Do Teatr, Upside Down

Review in Issue 13-3 | Autumn 2001

Do Theatre have developed a theatre language that is both evocative and visually beautiful. Audiences have come to expect a lot from them. In this production, physical expertise and visual clowning combine to parody Soviet insane asylums. Upside Down begins with a furious and macabre castration of a patient by a Chaplinesque doctor and his busty assistant, played brilliantly by Alexandr Bondarev and Irina Koslova – the execution of which is performed with perfect precision, almost losing its horror it is so well choreographed.

There follows a series of vignettes and episodes from hospital life with the doctors and patients reversing and changing roles throughout, creating a mish-mash of cheeky and humorous incidents with axes and ballet tutus. A mysterious cupboard from which the characters emerge on a regular basis, covered in blood, features throughout and the piece integrates small catches of text and a hilarious rendition of a song perfectly performed with an irony of which the Russians would be proud. One very striking moment in the piece was a solo sur pointe performed by Evgeny Kozlov whose bony and butohesque body was extenuated by the wooden point shoes – had the image of the male swan not been already stale in our minds from Adventures in Motion Pictures’ Swan Lake, this would have been a spectacularly strong moment.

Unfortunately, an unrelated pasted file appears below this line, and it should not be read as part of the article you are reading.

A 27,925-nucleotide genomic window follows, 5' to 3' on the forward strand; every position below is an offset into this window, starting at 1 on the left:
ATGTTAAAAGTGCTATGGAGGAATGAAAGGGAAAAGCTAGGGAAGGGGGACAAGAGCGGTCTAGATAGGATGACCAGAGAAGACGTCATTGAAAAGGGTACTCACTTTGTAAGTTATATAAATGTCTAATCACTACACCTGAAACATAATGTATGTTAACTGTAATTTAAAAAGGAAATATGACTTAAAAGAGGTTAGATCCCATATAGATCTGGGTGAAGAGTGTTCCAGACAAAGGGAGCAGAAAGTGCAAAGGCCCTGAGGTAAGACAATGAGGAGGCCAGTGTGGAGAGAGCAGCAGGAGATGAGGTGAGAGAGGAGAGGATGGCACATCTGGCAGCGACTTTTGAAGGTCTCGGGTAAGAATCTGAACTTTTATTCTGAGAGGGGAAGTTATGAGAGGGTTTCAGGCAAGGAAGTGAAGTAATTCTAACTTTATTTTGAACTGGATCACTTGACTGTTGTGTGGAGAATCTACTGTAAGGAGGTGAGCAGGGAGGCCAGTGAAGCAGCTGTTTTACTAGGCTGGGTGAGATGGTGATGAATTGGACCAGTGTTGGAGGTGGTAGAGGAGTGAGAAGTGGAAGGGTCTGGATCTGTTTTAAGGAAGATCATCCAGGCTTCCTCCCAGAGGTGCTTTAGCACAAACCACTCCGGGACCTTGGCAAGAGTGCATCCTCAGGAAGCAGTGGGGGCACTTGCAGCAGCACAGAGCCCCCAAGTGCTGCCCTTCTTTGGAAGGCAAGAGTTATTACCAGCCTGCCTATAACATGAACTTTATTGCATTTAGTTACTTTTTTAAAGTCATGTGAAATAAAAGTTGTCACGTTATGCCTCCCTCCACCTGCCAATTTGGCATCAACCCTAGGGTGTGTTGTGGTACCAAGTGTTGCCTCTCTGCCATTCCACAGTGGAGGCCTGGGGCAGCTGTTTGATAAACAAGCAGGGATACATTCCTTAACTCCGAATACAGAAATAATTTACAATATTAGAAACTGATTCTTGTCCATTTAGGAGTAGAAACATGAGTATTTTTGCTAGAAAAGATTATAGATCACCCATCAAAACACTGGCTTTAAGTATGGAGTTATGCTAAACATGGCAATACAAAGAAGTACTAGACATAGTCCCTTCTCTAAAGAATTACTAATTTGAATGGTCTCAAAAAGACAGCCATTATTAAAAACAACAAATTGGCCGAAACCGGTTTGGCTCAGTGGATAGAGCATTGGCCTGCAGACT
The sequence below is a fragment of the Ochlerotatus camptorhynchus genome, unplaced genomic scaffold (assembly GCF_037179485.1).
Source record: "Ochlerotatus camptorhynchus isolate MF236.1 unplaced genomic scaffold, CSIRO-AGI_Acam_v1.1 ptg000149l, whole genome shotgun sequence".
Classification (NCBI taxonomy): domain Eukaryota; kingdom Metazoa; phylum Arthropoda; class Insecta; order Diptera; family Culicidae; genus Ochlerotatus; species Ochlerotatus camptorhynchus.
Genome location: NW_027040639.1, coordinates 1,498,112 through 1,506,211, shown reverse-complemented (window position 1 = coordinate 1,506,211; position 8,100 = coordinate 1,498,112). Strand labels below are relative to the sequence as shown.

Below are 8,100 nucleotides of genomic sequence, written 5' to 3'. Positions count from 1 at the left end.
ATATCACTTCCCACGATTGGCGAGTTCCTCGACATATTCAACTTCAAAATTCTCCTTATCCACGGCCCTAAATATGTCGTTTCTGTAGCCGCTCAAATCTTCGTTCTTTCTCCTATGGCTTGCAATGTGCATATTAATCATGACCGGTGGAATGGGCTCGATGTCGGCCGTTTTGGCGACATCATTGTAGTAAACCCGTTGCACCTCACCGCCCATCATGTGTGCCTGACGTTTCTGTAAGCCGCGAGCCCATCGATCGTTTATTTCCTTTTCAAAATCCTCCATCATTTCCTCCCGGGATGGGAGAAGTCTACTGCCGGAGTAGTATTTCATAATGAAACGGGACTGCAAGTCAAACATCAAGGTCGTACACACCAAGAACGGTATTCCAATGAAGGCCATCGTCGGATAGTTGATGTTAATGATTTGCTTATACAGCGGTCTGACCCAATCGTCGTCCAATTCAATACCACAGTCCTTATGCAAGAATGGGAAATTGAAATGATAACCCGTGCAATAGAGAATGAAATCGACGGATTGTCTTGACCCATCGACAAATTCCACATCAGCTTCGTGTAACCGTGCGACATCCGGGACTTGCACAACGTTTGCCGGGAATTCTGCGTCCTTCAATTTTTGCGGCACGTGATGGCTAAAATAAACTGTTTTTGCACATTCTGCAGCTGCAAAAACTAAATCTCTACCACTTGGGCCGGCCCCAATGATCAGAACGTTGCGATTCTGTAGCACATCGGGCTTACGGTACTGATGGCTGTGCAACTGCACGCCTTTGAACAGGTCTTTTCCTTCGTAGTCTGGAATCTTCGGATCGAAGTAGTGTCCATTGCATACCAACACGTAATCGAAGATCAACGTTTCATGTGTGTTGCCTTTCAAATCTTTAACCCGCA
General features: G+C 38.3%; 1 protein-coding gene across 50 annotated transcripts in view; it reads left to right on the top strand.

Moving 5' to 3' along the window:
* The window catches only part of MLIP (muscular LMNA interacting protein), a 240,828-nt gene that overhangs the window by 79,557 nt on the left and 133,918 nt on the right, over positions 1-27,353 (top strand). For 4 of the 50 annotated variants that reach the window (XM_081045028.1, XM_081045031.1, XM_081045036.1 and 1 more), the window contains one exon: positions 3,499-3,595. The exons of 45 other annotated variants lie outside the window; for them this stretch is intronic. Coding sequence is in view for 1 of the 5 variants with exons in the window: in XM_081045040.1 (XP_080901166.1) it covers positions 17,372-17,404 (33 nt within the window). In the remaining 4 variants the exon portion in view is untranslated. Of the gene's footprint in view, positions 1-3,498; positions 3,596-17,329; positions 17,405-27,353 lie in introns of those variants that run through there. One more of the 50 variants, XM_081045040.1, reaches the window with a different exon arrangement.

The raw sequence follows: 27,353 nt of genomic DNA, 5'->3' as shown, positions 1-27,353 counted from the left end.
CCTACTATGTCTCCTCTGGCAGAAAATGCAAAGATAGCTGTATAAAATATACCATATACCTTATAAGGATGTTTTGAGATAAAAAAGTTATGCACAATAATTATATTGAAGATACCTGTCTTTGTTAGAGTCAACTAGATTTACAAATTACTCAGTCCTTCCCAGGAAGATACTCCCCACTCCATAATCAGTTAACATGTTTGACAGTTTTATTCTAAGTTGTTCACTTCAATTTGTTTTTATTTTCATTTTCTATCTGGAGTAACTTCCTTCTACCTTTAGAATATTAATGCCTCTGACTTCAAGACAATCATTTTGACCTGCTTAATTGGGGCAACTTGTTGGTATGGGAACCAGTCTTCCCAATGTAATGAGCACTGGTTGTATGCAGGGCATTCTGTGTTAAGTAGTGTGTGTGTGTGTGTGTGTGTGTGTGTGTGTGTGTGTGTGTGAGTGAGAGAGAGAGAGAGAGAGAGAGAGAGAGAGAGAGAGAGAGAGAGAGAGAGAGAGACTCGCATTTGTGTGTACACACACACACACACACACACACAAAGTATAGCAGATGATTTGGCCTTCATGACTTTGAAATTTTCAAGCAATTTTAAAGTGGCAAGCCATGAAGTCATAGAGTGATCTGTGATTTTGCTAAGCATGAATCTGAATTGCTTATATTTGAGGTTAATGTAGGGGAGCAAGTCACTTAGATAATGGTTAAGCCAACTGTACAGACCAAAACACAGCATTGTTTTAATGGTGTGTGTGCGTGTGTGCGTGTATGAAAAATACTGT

Another very compelling part was a duet between the two men which was moving and strong in its simple rendition of a mutual male respect and love – wonderfully undercut by the knowledge that before long one would be patient and one would be doctor but the timelessness of the bond between them rendered itself a cut above the day to day drudge of asylum life.

Presenting Artists
Presenting Festival
Presenting Venue
Date Seen
  1. Aug 2001

This article in the magazine

Issue 13-3
p. 28